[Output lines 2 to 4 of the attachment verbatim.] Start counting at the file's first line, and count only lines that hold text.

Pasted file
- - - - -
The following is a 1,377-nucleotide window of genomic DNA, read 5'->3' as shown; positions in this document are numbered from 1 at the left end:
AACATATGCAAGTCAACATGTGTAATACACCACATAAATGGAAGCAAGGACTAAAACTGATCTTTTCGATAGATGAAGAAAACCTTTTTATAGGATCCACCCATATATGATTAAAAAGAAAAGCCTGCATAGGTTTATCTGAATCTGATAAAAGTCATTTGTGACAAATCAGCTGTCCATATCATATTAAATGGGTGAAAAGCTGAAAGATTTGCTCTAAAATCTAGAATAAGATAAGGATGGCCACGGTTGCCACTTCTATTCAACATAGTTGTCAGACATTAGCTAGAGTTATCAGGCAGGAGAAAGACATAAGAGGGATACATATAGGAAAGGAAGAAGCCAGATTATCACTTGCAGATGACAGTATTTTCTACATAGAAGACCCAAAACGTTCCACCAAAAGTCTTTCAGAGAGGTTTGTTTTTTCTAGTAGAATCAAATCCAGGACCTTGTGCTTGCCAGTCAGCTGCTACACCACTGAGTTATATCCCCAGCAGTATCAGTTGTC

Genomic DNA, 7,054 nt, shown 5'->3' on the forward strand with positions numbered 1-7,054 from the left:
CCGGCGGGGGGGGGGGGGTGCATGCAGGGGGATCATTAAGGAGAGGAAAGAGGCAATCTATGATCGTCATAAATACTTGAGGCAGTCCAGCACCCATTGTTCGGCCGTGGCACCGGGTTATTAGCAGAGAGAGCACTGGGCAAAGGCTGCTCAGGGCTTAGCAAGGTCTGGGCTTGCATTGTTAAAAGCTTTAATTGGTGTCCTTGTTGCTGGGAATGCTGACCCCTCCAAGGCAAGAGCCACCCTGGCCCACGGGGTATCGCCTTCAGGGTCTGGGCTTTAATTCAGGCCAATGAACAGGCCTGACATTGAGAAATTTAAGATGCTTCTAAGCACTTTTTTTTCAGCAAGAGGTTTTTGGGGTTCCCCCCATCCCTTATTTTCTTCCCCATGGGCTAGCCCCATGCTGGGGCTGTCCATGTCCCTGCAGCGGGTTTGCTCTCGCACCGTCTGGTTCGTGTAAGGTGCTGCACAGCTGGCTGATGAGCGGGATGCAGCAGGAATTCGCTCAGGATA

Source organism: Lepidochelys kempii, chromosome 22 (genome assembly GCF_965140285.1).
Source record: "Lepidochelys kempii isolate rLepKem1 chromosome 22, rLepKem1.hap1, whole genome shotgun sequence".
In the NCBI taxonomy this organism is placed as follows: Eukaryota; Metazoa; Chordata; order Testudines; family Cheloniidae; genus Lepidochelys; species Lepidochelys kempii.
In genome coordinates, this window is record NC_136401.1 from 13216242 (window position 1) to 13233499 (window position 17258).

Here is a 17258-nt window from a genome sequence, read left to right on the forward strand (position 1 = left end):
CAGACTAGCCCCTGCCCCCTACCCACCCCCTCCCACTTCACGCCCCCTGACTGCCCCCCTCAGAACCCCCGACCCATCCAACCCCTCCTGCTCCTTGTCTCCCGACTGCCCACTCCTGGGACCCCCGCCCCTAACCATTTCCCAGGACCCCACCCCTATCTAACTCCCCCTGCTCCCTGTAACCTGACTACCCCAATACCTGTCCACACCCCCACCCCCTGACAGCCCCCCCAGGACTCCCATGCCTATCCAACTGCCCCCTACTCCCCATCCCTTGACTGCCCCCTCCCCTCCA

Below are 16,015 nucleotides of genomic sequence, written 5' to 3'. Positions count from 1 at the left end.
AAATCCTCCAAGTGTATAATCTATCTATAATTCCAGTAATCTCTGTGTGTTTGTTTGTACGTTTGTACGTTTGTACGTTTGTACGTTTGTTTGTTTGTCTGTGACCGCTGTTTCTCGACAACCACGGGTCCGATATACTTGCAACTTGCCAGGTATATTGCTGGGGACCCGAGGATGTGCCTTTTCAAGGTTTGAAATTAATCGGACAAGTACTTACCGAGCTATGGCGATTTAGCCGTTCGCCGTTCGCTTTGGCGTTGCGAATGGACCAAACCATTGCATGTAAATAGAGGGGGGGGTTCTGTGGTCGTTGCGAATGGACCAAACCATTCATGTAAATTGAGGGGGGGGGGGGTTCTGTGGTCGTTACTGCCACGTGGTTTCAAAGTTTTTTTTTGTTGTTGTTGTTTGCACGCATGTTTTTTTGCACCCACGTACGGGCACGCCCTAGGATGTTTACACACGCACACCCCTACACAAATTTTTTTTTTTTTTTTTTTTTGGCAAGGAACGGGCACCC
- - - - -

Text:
AACATATGCAAGTCAACATGTGTAATACACCACATAAATGGAAGCAAGGACTAAAACTGATCTTTTCGATAGATGAAGAAAACCTTTTTATAGGATCCACCCATATATGATTAAAAAGAAAAGCCTGCATAGGTTTATCTGAATCTGATAAAAGTCATTTGTGACAAATCAGCTGTCCATATCATATTAAATGGGTGAAAAGCTGAAAGATTTGCTCTAAAATCTAGAATAAGATAAGGATGGCCACGGTTGCCACTTCTATTCAACATAGTTGTCAGACATTAGCTAGAGTTATCAGGCAGGAGAAAGACATAAGAGGGATACATATAGGAAAGGAAGAAGCCAGATTATCACTTGCAGATGACAGTATTTTCTACATAGAAGACCCAAAACGTTCCACCAAAAGTCTTTCAGAGAGGTTTGTTTTTTCTAGTAGAATCAAATCCAGGACCTTGTGCTTGCCAGTCAGCTGCTACACCACTGAGTTATATCCCCAGCAGTATCAGTTGTC

Genomic DNA, 7,054 nt, shown 5'->3' on the forward strand with positions numbered 1-7,054 from the left:
CCGGCGGGGGGGGGGGGGTGCATGCAGGGGGATCATTAAGGAGAGGAAAGAGGCAATCTATGATCGTCATAAATACTTGAGGCAGTCCAGCACCCATTGTTCGGCCGTGGCACCGGGTTATTAGCAGAGAGAGCACTGGGCAAAGGCTGCTCAGGGCTTAGCAAGGTCTGGGCTTGCATTGTTAAAAGCTTTAATTGGTGTCCTTGTTGCTGGGAATGCTGACCCCTCCAAGGCAAGAGCCACCCTGGCCCACGGGGTATCGCCTTCAGGGTCTGGGCTTTAATTCAGGCCAATGAACAGGCCTGACATTGAGAAATTTAAGATGCTTCTAAGCACTTTTTTTTCAGCAAGAGGTTTTTGGGGTTCCCCCCATCCCTTATTTTCTTCCCCATGGGCTAGCCCCATGCTGGGGCTGTCCATGTCCCTGCAGCGGGTTTGCTCTCGCACCGTCTGGTTCGTGTAAGGTGCTGCACAGCTGGCTGATGAGCGGGATGCAGCAGGAATTCGCTCAGGATA